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Early Human Adaptations at the Water Canyon Paleo-Indian Site



Robert Dello-Russo, Director Contract Archeology

Research Statement: 

Office of Contract Archaeology Director Robert Dello-Russo has been conducting research at the Paleo-Indian site of Water Canyon near Socorro, New Mexico since 2001.  Dello-Russo and other archaeologists have recovered evidence of hunting activity dating from 13,000 to 9,000 years ago.  Materials include projectile points and other stone tools, along with bison remains ranging from Clovis (~13,000 years ago), Folsom (~12,000 years ago), and Cody Complex (~10,800 years ago), as well as later Paelo-Indian peoples (~9,200 years ago).   The site provides an opportunity to evaluate a wide range of research questions about the lifeways of these ancient inhabitants, including tracing the source of the materials used to manufacture the stone tools at the site.  Another significant question is how bison evolved—the site has yielded Bison antiquus bones, a late Pleistocene species that pre-dates the smaller, modern Bison bison.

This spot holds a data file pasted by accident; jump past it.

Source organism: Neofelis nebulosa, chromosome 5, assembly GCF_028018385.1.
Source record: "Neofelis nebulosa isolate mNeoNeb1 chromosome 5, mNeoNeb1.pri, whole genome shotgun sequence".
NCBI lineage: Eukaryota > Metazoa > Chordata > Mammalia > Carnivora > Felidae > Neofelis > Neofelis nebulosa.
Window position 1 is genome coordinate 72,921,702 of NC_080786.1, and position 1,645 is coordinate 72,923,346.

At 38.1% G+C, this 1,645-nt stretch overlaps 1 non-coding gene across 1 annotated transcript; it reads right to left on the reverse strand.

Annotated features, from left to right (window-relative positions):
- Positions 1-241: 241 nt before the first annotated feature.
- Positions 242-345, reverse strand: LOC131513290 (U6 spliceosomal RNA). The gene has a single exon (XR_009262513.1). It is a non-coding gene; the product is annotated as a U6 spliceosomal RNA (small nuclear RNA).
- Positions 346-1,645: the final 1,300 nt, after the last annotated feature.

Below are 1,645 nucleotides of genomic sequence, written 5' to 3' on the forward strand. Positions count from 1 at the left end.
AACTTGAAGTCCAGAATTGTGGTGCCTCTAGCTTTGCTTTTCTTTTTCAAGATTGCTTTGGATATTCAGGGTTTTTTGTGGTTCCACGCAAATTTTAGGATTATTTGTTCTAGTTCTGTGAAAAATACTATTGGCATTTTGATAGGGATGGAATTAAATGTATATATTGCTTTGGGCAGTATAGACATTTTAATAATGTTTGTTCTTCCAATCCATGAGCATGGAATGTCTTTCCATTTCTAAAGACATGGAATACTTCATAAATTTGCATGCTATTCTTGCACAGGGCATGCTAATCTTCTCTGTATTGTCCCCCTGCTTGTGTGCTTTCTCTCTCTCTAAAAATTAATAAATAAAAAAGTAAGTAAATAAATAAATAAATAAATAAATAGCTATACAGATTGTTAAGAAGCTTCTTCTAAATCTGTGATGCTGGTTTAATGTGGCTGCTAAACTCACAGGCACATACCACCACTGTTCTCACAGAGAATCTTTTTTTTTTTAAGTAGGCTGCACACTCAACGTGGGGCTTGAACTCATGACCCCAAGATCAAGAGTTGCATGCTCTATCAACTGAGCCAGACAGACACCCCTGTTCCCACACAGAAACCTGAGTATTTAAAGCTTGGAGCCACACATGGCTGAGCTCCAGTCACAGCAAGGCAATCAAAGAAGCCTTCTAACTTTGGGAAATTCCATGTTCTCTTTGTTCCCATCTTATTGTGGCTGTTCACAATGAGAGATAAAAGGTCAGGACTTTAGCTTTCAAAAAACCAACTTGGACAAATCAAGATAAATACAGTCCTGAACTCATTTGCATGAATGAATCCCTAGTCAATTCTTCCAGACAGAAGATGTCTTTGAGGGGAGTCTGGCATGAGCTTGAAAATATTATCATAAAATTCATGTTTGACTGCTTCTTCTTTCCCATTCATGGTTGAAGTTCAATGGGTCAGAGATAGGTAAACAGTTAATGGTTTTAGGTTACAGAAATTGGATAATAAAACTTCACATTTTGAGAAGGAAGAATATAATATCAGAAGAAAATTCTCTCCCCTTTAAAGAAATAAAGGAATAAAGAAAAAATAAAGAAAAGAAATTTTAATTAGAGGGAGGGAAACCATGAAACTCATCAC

In the summer of 2015, students from a UNM undergraduate archeological field school worked at the site.  The students learned how to excavate, document, and catalog the material. Dello-Russo is searching for graduate students to take back to the site for continued research.